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Posted by on Sep 5, 2017 in HR Tips, Tools & Resources |

5 Ways to Build an Effective Leadership Team

5 Ways to Build an Effective Leadership Team

As a leader, building a high performing team of talented individuals can be quite challenging. But what’s more challenging than that is building a high performing leadership team. A leadership team comprises of not only highly talented and skilled individuals, but mainly well established and accomplished thinkers, leaders and influencers. What you can expect is a table of egos that’s struggling to develop the necessary synergies to help the organization succeed. In fact, the resultant of constant bickering and random skirmishes will be no less than catastrophic for the organization.

You must be wondering if it’s so destructive, why build a high performing leadership team in the first place, right? Well, if you’re able to do it correctly, such a team can be a vital catalyst boosting an organization’s ability to be innovative, creative and a unique competitor in the industry. However, to do this you need to avoid these common mistakes leaders make when forming a high performing leadership team. Here are a few tips that can help you build a stronger and effective leadership team.

1. Selection Criteria

Most leadership team members are selected based on their individual leadership skills, their professional competencies or their achievements. While these parameters are great identifiers of individual ability and performance, they don’t speak much about their ability to perform in a team. What often occurs is that the leadership team (being so accomplished) tunes out to suggestions and ideas from anyone else, because they feel they’re too competent to hear any other views. To build an effective leadership team you’ll need to assess its members based on their ability to be constructive team players and how their leadership style compliments others in the team.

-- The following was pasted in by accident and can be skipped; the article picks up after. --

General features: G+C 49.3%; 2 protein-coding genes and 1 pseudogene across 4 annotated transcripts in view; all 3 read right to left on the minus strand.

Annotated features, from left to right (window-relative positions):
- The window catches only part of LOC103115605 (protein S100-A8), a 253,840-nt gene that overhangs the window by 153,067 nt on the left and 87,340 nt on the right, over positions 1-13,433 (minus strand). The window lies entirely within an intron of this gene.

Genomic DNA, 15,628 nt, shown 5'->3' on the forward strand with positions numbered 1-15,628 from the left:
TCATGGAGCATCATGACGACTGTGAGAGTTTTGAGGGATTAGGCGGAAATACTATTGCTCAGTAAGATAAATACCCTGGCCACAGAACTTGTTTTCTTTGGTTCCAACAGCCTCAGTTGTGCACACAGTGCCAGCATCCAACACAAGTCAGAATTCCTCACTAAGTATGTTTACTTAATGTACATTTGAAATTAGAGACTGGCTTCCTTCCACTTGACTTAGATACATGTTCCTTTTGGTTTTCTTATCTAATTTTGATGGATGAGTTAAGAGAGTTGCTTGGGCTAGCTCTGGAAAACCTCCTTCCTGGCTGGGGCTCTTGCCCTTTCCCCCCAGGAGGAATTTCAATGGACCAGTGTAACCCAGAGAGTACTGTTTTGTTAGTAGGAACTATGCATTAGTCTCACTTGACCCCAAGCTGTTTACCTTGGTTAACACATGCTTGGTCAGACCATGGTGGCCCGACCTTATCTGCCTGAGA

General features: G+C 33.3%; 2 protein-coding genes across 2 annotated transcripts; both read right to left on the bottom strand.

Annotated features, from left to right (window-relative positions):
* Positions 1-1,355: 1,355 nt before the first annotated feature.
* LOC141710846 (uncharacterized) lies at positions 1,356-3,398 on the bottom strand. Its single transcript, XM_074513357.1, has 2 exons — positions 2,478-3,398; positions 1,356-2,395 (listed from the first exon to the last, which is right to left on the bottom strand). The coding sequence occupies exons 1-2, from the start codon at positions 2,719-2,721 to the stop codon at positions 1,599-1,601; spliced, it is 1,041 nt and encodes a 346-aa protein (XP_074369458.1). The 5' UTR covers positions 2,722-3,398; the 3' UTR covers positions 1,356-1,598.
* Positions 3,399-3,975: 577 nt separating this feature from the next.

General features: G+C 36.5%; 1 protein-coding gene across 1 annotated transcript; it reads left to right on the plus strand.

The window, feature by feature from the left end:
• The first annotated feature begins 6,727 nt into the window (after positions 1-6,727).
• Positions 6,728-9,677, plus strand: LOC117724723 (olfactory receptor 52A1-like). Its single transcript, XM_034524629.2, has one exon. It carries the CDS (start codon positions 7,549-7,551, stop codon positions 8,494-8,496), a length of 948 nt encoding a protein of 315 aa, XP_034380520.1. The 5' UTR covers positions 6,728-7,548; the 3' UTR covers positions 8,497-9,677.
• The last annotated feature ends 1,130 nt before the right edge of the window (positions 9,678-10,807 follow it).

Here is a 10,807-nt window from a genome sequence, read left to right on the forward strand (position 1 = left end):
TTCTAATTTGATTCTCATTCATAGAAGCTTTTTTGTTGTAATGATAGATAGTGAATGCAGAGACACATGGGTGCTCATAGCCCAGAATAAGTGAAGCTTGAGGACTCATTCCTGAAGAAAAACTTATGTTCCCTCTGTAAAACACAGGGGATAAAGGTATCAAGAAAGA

2. Make it a “Real” Team

Quite often leadership teams aren’t recognized as a serious and “real” team because most members are chosen based on the CEO’s preference (i.e. political reasons), or because they’ve been with the organization for so long that they fall into it. The problem isn’t the leadership team, but the main ideology behind it. If CEOs are simply going to induct anyone into the team – even if they don’t really belong in it – then you’re going to end up diluting its purpose. Unfortunately, that’s what some CEOs do to avoid confrontation. Alternatively, if you were to develop a leadership team with members who really should be there, who’re motivated, skilled and will add value then you’re going to have a powerful team working for you.

3. Define the Purpose

Leadership teams often get caught up with operational concerns that take up most of their time and effort. It’s great to resolve real-life and current problems, no doubt, however, this really is just firefighting. To really add value and be an effective leadership team you need to step away from operational matters and look at things more strategically – the bigger picture! Discussions should revolve around the overall objective, the purpose of the organization and how you are aiming to achieve it, the development of capacity, innovative and all those meaningful hard discussions that build a stronger, sustainable future for the organization. Think big – after all, this is the leadership team!

4. Represent Your Organization

Most leadership teams comprise of functional heads who bring to the table expertise and knowledge of their domain. While you’re no doubt knowledgeable in your domain (and no one’s challenging that) remember why you’re part of this team. And that’s to help the organization achieve even more success. By simply representing your function alone you’re restricting your contributions and vision. As leaders, you’re main role is to lead and make the best decisions for the entire organization and not just your function alone.

5. Synergize

A healthy and harmonious relationship between all members of the leadership team is vital for its success and effectiveness. This is probably the most important aspect that many CEOs overlook. I’m not suggesting that everyone’s agreeing with each other and there’s no conflict. To produce excellence you need healthy and constructive conflict. However, it’s important that members of the team are aligned to a common ideology and purpose. That’s where the CEO needs to play their role as the bridge that connects people of different thoughts. You’ll need to invest time and effort in your members and guide them to be exceptionally good.

Building a leadership team for the sake of it is easy. However, building a high performing, effective and exceptional leadership team takes effort and commitment. The results of such a team, of course, are beyond beneficial for the organization and its employees.

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